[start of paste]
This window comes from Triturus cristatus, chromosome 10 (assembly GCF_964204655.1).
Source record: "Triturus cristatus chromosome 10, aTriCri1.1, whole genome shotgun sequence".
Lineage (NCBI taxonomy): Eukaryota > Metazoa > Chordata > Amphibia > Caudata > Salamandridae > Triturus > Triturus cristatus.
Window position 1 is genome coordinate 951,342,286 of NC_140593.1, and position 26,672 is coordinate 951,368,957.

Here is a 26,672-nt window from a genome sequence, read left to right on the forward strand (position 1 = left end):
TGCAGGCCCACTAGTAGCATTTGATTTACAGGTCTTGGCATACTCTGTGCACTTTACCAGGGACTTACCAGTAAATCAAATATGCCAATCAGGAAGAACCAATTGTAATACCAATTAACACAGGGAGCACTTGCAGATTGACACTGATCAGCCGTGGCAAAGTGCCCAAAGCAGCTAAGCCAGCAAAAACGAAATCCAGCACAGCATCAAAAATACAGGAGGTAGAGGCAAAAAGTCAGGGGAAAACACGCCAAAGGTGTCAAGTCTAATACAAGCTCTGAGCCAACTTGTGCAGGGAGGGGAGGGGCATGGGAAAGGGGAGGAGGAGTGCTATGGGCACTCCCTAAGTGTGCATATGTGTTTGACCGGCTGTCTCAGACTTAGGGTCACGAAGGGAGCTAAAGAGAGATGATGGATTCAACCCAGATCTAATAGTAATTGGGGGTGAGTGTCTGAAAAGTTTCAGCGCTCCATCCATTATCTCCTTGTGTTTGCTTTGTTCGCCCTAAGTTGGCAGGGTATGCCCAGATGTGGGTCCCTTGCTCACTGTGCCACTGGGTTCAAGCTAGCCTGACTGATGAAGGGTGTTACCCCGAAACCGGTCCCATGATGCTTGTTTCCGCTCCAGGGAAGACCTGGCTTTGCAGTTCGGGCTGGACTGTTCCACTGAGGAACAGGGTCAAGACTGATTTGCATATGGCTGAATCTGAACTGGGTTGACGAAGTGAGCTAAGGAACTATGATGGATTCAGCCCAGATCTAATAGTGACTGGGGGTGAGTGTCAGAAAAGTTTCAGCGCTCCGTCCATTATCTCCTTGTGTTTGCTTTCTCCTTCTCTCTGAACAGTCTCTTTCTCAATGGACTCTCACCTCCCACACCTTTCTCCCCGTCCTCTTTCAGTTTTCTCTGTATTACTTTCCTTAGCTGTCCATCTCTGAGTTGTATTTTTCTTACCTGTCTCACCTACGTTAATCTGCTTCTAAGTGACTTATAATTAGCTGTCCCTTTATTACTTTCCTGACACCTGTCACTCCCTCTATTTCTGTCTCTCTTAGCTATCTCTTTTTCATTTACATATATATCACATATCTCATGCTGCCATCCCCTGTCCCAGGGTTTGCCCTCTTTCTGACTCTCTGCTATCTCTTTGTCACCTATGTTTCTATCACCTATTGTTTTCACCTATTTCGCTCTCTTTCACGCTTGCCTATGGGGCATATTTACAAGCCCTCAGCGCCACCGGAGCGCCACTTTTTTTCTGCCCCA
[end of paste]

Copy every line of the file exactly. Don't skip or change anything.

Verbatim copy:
This window comes from Triturus cristatus, chromosome 10 (assembly GCF_964204655.1).
Source record: "Triturus cristatus chromosome 10, aTriCri1.1, whole genome shotgun sequence".
Lineage (NCBI taxonomy): Eukaryota > Metazoa > Chordata > Amphibia > Caudata > Salamandridae > Triturus > Triturus cristatus.
Window position 1 is genome coordinate 951,342,286 of NC_140593.1, and position 26,672 is coordinate 951,368,957.

Here is a 26,672-nt window from a genome sequence, read left to right on the forward strand (position 1 = left end):
TGCAGGCCCACTAGTAGCATTTGATTTACAGGTCTTGGCATACTCTGTGCACTTTACCAGGGACTTACCAGTAAATCAAATATGCCAATCAGGAAGAACCAATTGTAATACCAATTAACACAGGGAGCACTTGCAGATTGACACTGATCAGCCGTGGCAAAGTGCCCAAAGCAGCTAAGCCAGCAAAAACGAAATCCAGCACAGCATCAAAAATACAGGAGGTAGAGGCAAAAAGTCAGGGGAAAACACGCCAAAGGTGTCAAGTCTAATACAAGCTCTGAGCCAACTTGTGCAGGGAGGGGAGGGGCATGGGAAAGGGGAGGAGGAGTGCTATGGGCACTCCCTAAGTGTGCATATGTGTTTGACCGGCTGTCTCAGACTTAGGGTCACGAAGGGAGCTAAAGAGAGATGATGGATTCAACCCAGATCTAATAGTAATTGGGGGTGAGTGTCTGAAAAGTTTCAGCGCTCCATCCATTATCTCCTTGTGTTTGCTTTGTTCGCCCTAAGTTGGCAGGGTATGCCCAGATGTGGGTCCCTTGCTCACTGTGCCACTGGGTTCAAGCTAGCCTGACTGATGAAGGGTGTTACCCCGAAACCGGTCCCATGATGCTTGTTTCCGCTCCAGGGAAGACCTGGCTTTGCAGTTCGGGCTGGACTGTTCCACTGAGGAACAGGGTCAAGACTGATTTGCATATGGCTGAATCTGAACTGGGTTGACGAAGTGAGCTAAGGAACTATGATGGATTCAGCCCAGATCTAATAGTGACTGGGGGTGAGTGTCAGAAAAGTTTCAGCGCTCCGTCCATTATCTCCTTGTGTTTGCTTTCTCCTTCTCTCTGAACAGTCTCTTTCTCAATGGACTCTCACCTCCCACACCTTTCTCCCCGTCCTCTTTCAGTTTTCTCTGTATTACTTTCCTTAGCTGTCCATCTCTGAGTTGTATTTTTCTTACCTGTCTCACCTACGTTAATCTGCTTCTAAGTGACTTATAATTAGCTGTCCCTTTATTACTTTCCTGACACCTGTCACTCCCTCTATTTCTGTCTCTCTTAGCTATCTCTTTTTCATTTACATATATATCACATATCTCATGCTGCCATCCCCTGTCCCAGGGTTTGCCCTCTTTCTGACTCTCTGCTATCTCTTTGTCACCTATGTTTCTATCACCTATTGTTTTCACCTATTTCGCTCTCTTTCACGCTTGCCTATGGGGCATATTTACAAGCCCTCAGCGCCACCGGAGCGCCACTTTTTTTCTGCCCCA